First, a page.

It’s been less than two years since the son of a friend in Tucson, a man in his early 30s, committed suicide. This young man had everything going for him: a successful business; a beautiful, adoring fiancée; a loving family. And yet, because of his depression, his out-of-whack brain chemistry took the painful way out. (Make no mistake: suicide is never “the easy way out.”) I don’t doubt that if he had felt he had a choice, he would not have taken his own life. The consequences of his action are reverberating to this day.
This story, and so many others like it—including my own, have brought me to the point where I can’t not share my experience, strength, and hope and the practical learnings I have gleaned over the many years I have struggled with major depression. (Besides, one ignores God’s, er, invitations at one’s peril; look what almost happened to Noah!)
There is a lot of information available today about depression, thanks largely to the Internet. Medical web sites, blogs, government agency sites, pharmaceutical companies’ completely unbiased (riiight!) sites, along with books and magazine articles, the advice of doctors and therapists, TV ads for anti-depressant medications. . . and then there are all the things our well-meaning family members and friends say. It is overwhelming and extremely confusing to know where to turn, what to do, whom to believe.
The first few years after I received my diagnoses of recurrent major depressive disorder and generalized anxiety disorder (coming on top of a previous diagnosis of post-traumatic stress disorder), I felt greatly discouraged and further depressed by the lack of any kind of whole-person approach to treating my depression. When I complained that I wasn’t getting better, my psychiatrist thought that more drugs in higher doses was the answer. My therapist encouraged me to talk about my feelings (despairing! frustrated! non-functional! Hello!!), and gave me a handful of strategies to “cope.” At no time did any of the medical professionals I was working with discuss lifestyle changes such as diet and exercise, self-help strategies, depression as essentially a bio-spiritual disease, or the notion that my recovery from depression was up to me.
It wasn’t until I got it that I, and only I, could “rescue myself” from depression and started researching ways to help myself that I slowly, gradually, yet surely began to get better. It’s been a “long row to hoe,” as my Hoosier relatives might say, and I’m not fully “there” yet. There are days—sometimes several in a row, sometimes a couple of weeks at a time—when the depression monster (a creature I call, in a Tolkienesque nod, “Noorder”) wakes up, rears its horrific head, nabs me, and has me for lunch. My functionality takes a nose-dive, my dreams and work once again go on the back burner, and I get to use the tools I’ve learned to pull myself back up out of the pit—again. But the pit is shallower than it used to be, and I don’t spend as much time in it as I used to.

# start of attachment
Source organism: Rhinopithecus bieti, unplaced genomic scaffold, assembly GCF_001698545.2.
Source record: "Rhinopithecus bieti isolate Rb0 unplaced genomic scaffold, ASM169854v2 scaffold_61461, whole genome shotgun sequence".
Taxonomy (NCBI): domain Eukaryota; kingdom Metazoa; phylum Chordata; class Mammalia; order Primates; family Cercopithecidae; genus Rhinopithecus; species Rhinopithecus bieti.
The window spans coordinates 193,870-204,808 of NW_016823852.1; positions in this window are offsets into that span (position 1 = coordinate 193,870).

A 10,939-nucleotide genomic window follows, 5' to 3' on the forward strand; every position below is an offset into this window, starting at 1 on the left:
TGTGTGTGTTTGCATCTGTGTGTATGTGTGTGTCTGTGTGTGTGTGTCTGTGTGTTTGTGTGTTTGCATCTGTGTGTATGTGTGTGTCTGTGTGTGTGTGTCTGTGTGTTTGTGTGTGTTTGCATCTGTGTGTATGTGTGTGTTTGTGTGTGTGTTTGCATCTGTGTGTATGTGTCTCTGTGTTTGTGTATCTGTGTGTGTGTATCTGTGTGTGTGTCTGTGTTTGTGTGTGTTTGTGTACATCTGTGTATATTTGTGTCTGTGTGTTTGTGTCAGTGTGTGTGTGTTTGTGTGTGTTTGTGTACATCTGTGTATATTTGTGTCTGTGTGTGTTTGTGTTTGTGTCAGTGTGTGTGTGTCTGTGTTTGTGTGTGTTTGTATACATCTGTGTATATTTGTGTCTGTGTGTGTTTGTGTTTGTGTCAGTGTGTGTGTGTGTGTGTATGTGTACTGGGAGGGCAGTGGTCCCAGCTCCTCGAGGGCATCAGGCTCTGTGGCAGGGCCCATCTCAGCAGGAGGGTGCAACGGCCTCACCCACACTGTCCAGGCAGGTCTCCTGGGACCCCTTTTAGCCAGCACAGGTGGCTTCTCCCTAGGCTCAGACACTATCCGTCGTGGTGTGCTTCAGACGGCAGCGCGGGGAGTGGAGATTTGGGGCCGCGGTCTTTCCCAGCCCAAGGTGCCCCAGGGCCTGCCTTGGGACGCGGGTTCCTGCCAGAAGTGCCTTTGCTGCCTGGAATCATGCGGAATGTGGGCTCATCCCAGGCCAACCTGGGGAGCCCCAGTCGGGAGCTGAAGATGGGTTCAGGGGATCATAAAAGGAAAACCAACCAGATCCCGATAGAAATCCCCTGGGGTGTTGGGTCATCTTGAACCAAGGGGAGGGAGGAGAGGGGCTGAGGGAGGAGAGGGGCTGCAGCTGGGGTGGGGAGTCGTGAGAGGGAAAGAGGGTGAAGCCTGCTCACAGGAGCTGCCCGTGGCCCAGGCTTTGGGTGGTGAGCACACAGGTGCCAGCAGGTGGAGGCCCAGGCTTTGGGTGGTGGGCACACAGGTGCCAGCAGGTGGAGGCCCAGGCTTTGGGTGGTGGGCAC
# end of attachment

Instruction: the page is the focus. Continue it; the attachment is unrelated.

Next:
It is my hope that this blog will help others with chronic, intransigent, clinical depression and their families or caregivers—people who have been frustrated, as I was, by the confusing, contradictory information out there about depression and by the one-sided, medication-biased approach to treating this devastating illness. That is why I call this blog Rescue Yourself: CPR for Depressives. “CPR,” in this instance, stands for the following:
C=Care for self radically. (One of the definitions for “radical” is “forming a basis or a foundation.”)
P=Practice reliance on a Higher Power.
R=Re-vision and revitalize your life.
Let’s see where this journey takes us.
Next time: “Hitting the Trail—Part 3.”
(c) 2010 by Patricia R. Henschen